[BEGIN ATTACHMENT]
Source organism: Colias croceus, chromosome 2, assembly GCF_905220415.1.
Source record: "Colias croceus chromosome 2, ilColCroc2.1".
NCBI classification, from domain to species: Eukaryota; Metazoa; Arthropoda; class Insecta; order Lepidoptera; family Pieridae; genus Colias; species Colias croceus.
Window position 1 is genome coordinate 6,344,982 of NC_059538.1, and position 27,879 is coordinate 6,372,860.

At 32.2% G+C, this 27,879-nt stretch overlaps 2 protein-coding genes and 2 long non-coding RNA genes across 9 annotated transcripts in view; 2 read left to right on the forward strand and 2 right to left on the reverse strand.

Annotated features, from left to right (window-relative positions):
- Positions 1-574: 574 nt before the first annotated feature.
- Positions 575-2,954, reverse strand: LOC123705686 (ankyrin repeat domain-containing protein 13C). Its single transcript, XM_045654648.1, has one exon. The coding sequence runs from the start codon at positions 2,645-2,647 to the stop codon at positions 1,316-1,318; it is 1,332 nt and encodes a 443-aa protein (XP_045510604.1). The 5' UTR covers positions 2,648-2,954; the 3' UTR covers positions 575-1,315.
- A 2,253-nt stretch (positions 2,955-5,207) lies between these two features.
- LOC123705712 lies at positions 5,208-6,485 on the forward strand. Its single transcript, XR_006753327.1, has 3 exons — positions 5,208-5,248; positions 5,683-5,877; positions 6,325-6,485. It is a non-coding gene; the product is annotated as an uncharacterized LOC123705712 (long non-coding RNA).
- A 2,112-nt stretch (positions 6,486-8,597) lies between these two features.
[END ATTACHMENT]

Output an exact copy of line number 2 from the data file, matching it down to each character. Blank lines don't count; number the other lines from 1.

Source record: "Colias croceus chromosome 2, ilColCroc2.1".